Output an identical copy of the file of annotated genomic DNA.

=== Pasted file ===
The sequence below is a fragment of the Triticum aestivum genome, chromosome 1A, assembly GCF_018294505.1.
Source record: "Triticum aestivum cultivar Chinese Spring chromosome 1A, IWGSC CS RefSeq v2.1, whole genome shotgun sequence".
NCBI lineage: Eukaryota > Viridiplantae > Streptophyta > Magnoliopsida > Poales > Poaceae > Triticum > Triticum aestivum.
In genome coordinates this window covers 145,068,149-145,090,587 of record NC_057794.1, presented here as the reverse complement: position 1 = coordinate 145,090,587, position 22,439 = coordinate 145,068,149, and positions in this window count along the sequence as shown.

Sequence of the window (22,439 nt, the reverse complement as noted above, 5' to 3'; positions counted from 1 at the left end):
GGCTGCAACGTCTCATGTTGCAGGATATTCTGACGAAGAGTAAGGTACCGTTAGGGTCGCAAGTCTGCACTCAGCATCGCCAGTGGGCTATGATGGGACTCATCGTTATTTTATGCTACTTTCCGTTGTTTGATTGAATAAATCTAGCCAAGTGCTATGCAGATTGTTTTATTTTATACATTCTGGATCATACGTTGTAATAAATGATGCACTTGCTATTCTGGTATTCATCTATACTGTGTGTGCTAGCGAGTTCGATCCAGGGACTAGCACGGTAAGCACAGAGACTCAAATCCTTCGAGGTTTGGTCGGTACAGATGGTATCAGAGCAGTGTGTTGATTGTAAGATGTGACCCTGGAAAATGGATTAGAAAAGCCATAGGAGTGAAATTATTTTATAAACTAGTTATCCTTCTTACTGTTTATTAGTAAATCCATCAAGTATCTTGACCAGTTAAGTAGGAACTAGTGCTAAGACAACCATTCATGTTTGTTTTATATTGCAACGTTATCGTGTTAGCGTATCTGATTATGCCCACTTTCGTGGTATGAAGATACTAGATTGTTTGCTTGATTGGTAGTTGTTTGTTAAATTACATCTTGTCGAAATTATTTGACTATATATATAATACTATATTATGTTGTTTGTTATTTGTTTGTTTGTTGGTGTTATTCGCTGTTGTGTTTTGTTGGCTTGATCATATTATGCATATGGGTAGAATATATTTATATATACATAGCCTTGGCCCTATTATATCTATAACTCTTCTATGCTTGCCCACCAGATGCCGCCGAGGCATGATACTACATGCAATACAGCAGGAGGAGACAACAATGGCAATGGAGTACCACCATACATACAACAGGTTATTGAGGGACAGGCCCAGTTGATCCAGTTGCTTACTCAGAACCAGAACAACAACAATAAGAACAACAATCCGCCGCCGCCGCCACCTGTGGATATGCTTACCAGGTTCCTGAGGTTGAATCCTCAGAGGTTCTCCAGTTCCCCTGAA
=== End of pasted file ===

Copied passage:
The sequence below is a fragment of the Triticum aestivum genome, chromosome 1A, assembly GCF_018294505.1.
Source record: "Triticum aestivum cultivar Chinese Spring chromosome 1A, IWGSC CS RefSeq v2.1, whole genome shotgun sequence".
NCBI lineage: Eukaryota > Viridiplantae > Streptophyta > Magnoliopsida > Poales > Poaceae > Triticum > Triticum aestivum.
In genome coordinates this window covers 145,068,149-145,090,587 of record NC_057794.1, presented here as the reverse complement: position 1 = coordinate 145,090,587, position 22,439 = coordinate 145,068,149, and positions in this window count along the sequence as shown.

Sequence of the window (22,439 nt, the reverse complement as noted above, 5' to 3'; positions counted from 1 at the left end):
GGCTGCAACGTCTCATGTTGCAGGATATTCTGACGAAGAGTAAGGTACCGTTAGGGTCGCAAGTCTGCACTCAGCATCGCCAGTGGGCTATGATGGGACTCATCGTTATTTTATGCTACTTTCCGTTGTTTGATTGAATAAATCTAGCCAAGTGCTATGCAGATTGTTTTATTTTATACATTCTGGATCATACGTTGTAATAAATGATGCACTTGCTATTCTGGTATTCATCTATACTGTGTGTGCTAGCGAGTTCGATCCAGGGACTAGCACGGTAAGCACAGAGACTCAAATCCTTCGAGGTTTGGTCGGTACAGATGGTATCAGAGCAGTGTGTTGATTGTAAGATGTGACCCTGGAAAATGGATTAGAAAAGCCATAGGAGTGAAATTATTTTATAAACTAGTTATCCTTCTTACTGTTTATTAGTAAATCCATCAAGTATCTTGACCAGTTAAGTAGGAACTAGTGCTAAGACAACCATTCATGTTTGTTTTATATTGCAACGTTATCGTGTTAGCGTATCTGATTATGCCCACTTTCGTGGTATGAAGATACTAGATTGTTTGCTTGATTGGTAGTTGTTTGTTAAATTACATCTTGTCGAAATTATTTGACTATATATATAATACTATATTATGTTGTTTGTTATTTGTTTGTTTGTTGGTGTTATTCGCTGTTGTGTTTTGTTGGCTTGATCATATTATGCATATGGGTAGAATATATTTATATATACATAGCCTTGGCCCTATTATATCTATAACTCTTCTATGCTTGCCCACCAGATGCCGCCGAGGCATGATACTACATGCAATACAGCAGGAGGAGACAACAATGGCAATGGAGTACCACCATACATACAACAGGTTATTGAGGGACAGGCCCAGTTGATCCAGTTGCTTACTCAGAACCAGAACAACAACAATAAGAACAACAATCCGCCGCCGCCGCCACCTGTGGATATGCTTACCAGGTTCCTGAGGTTGAATCCTCAGAGGTTCTCCAGTTCCCCTGAA